Earning to Give

Earning To Give is the name of a career strategy of pursuing a high-earning career (or higher-earning than one would otherwise pursue) with the deliberate goal of donating a substantial portion of one’s earned income.

Higher income for higher donations

Earning To Give (sometimes referred to by the shorthand “E2G”) includes a wide range of career plans that focus on earning higher income, and donating significant portions of it to charities. Since the world’s most effective charities are incredibly efficient at using money to save lives (or help in other ways), earning to give can have a larger impact than many careers that help others directly.

For example, the average annual income of a person living in the United States is about $36,000. By donating 10% of their income to effective charities such as the Against Malaria Foundation, the average American could save dozens of lives over the course of their career. Those with especially high earning potential could do much more – saving many hundreds of lives, or supporting even more ambitious goals. In simple terms, if you have a lot of money you can do a lot of important stuff.

Extra considerations

There are other considerations that make earning to give an impactful career path worth considering. It’s an approach that is relevant to a wide range of people with vastly different skill sets. Its value is not likely to meaningfully drop as more people pursue it, since a lot of different effective organizations need more funding, and this approach gives you the flexibility to give to any cause. It is also easy to know your contributions make a real counterfactual difference since it is unlikely that the next best candidate for the job would have donated large portions of their income to effective charities. In some cases it also makes it easier to estimate your impact, at least in fields like global health where impact is more measurable.

While earning to give can allow for flexibility and high counterfactual impact, it’s imperative that, even as one aims to generate considerable wealth for altruistic endeavors, one doesn’t inadvertently cause serious harm through their chosen vocation. Thankfully, many lucrative careers either have a neutral footprint or even create a net positive societal impact. However, generating vast financial resources often entails managing large organizations or overseeing substantial financial capital, which comes with the potential for both significant influence and unintended negative consequences.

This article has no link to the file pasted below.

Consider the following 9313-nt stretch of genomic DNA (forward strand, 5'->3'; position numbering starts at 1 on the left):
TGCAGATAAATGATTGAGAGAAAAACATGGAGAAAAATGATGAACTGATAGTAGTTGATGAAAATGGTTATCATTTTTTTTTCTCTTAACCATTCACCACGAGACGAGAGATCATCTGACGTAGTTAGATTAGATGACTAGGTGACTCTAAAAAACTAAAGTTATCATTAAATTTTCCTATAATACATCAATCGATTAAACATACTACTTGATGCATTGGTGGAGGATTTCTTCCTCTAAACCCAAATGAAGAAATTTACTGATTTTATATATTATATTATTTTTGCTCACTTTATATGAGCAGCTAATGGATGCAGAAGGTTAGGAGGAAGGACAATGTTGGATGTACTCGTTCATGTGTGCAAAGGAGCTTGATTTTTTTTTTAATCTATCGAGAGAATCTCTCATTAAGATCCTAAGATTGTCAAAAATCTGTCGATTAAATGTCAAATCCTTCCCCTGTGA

Potential downsides

One consideration against earning to give is the risk of value drift – no longer being interested in donating once you get used to your non-altruistic environment. Another common concern is missing out on the joy and increased motivation that comes from helping others more directly.

Finally, in cause areas that are more talent-constrained than funding-constrained (such as AI risk and possibly climate change), earning to give may have a significantly smaller impact relative to direct work in the field. There are several organizations and communities that help those who want to donate significant portions of their income. For example, Giving What We Can supports a community of those who pledged to donate 10% of their salaries, and Founders Pledge supports founders who wish to donate a significant portion of their profits in an IPO or exit. We plan on producing more content on career paths relevant to earning to give in the future.

Additional resources